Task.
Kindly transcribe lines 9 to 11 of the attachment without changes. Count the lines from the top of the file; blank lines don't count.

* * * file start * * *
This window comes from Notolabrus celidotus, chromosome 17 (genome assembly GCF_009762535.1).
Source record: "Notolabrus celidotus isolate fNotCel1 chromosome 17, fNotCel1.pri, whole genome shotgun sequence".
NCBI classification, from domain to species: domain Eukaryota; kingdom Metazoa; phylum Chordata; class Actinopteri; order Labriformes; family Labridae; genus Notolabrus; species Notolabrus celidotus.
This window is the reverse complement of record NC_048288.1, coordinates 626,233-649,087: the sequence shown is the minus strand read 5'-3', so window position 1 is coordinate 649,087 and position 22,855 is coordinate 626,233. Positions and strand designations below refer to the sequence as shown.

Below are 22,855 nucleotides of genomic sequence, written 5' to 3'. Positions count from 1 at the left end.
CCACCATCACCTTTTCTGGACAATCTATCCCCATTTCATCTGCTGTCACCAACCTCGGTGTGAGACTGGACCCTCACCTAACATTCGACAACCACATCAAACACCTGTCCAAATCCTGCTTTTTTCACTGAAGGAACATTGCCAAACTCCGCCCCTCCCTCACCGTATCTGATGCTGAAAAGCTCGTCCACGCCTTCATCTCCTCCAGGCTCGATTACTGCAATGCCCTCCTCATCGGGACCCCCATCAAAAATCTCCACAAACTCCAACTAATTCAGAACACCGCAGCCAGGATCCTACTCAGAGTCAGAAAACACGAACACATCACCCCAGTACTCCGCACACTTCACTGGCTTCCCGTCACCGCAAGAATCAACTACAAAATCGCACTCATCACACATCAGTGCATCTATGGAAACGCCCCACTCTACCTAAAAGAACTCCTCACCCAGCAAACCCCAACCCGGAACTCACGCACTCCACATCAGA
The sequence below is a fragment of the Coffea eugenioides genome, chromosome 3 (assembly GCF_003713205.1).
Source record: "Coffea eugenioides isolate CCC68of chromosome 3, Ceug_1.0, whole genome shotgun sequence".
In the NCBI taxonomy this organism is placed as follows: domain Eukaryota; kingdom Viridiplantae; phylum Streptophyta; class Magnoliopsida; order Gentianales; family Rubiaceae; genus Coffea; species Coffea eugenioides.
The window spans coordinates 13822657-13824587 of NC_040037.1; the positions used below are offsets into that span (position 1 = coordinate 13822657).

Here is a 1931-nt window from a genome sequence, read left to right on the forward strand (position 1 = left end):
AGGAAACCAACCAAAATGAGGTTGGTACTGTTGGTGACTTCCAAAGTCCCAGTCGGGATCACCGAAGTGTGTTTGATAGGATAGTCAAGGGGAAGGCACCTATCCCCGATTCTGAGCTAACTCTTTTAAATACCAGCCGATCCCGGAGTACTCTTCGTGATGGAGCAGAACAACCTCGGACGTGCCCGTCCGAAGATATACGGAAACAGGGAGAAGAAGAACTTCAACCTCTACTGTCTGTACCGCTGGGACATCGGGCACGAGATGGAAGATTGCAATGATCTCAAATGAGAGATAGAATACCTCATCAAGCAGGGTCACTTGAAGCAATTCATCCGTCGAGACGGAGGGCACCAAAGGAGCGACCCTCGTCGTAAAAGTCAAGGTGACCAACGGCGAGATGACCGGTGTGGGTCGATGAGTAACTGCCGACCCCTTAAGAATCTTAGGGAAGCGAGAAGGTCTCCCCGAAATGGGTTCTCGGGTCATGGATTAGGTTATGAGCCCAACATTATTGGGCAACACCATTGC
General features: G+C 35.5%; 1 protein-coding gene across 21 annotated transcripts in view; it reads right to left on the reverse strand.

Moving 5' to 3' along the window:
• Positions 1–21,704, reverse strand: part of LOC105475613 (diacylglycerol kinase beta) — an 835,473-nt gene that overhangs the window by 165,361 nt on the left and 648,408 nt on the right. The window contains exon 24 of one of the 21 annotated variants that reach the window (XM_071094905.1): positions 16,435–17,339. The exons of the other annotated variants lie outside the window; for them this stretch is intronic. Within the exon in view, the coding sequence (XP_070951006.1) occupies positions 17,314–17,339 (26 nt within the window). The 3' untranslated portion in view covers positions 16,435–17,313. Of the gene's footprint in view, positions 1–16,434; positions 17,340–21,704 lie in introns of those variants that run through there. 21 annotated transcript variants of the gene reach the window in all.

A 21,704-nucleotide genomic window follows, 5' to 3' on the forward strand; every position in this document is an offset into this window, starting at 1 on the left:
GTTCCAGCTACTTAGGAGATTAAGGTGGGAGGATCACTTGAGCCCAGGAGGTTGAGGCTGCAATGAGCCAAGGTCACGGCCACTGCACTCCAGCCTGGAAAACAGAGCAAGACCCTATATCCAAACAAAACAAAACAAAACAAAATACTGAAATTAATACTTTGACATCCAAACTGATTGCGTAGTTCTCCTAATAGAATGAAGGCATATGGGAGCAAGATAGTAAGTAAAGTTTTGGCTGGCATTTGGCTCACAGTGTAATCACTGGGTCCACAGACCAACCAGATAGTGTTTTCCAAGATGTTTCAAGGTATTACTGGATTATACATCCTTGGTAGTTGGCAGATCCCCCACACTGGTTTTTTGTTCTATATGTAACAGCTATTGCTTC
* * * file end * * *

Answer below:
In the NCBI taxonomy this organism is placed as follows: domain Eukaryota; kingdom Viridiplantae; phylum Streptophyta; class Magnoliopsida; order Gentianales; family Rubiaceae; genus Coffea; species Coffea eugenioides.
The window spans coordinates 13822657-13824587 of NC_040037.1; the positions used below are offsets into that span (position 1 = coordinate 13822657).

Here is a 1931-nt window from a genome sequence, read left to right on the forward strand (position 1 = left end):